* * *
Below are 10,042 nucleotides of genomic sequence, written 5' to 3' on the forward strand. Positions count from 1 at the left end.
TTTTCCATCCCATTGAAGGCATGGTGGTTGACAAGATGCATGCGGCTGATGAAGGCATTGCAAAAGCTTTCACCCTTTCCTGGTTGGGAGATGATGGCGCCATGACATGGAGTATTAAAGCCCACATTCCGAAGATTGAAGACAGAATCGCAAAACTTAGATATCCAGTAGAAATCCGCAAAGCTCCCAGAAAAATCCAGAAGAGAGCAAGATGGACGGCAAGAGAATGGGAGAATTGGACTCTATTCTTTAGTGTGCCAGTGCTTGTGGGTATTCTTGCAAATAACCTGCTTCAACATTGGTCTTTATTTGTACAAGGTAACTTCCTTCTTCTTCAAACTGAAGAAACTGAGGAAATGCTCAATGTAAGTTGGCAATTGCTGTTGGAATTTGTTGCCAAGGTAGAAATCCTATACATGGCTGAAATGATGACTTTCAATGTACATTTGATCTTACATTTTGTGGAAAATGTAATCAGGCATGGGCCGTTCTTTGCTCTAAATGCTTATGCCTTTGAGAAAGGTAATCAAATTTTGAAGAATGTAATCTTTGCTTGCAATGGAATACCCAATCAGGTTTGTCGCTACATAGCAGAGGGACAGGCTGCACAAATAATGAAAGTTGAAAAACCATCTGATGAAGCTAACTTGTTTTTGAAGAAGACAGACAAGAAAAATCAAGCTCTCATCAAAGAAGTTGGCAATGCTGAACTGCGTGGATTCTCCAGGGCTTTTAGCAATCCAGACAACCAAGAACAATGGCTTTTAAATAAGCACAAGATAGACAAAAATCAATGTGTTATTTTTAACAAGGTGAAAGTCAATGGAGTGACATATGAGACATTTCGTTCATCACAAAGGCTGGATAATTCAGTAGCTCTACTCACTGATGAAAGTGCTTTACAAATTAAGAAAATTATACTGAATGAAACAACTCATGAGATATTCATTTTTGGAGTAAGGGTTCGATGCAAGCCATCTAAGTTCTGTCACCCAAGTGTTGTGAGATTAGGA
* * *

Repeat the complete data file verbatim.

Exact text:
Below are 10,042 nucleotides of genomic sequence, written 5' to 3' on the forward strand. Positions count from 1 at the left end.
TTTTCCATCCCATTGAAGGCATGGTGGTTGACAAGATGCATGCGGCTGATGAAGGCATTGCAAAAGCTTTCACCCTTTCCTGGTTGGGAGATGATGGCGCCATGACATGGAGTATTAAAGCCCACATTCCGAAGATTGAAGACAGAATCGCAAAACTTAGATATCCAGTAGAAATCCGCAAAGCTCCCAGAAAAATCCAGAAGAGAGCAAGATGGACGGCAAGAGAATGGGAGAATTGGACTCTATTCTTTAGTGTGCCAGTGCTTGTGGGTATTCTTGCAAATAACCTGCTTCAACATTGGTCTTTATTTGTACAAGGTAACTTCCTTCTTCTTCAAACTGAAGAAACTGAGGAAATGCTCAATGTAAGTTGGCAATTGCTGTTGGAATTTGTTGCCAAGGTAGAAATCCTATACATGGCTGAAATGATGACTTTCAATGTACATTTGATCTTACATTTTGTGGAAAATGTAATCAGGCATGGGCCGTTCTTTGCTCTAAATGCTTATGCCTTTGAGAAAGGTAATCAAATTTTGAAGAATGTAATCTTTGCTTGCAATGGAATACCCAATCAGGTTTGTCGCTACATAGCAGAGGGACAGGCTGCACAAATAATGAAAGTTGAAAAACCATCTGATGAAGCTAACTTGTTTTTGAAGAAGACAGACAAGAAAAATCAAGCTCTCATCAAAGAAGTTGGCAATGCTGAACTGCGTGGATTCTCCAGGGCTTTTAGCAATCCAGACAACCAAGAACAATGGCTTTTAAATAAGCACAAGATAGACAAAAATCAATGTGTTATTTTTAACAAGGTGAAAGTCAATGGAGTGACATATGAGACATTTCGTTCATCACAAAGGCTGGATAATTCAGTAGCTCTACTCACTGATGAAAGTGCTTTACAAATTAAGAAAATTATACTGAATGAAACAACTCATGAGATATTCATTTTTGGAGTAAGGGTTCGATGCAAGCCATCTAAGTTCTGTCACCCAAGTGTTGTGAGATTAGGA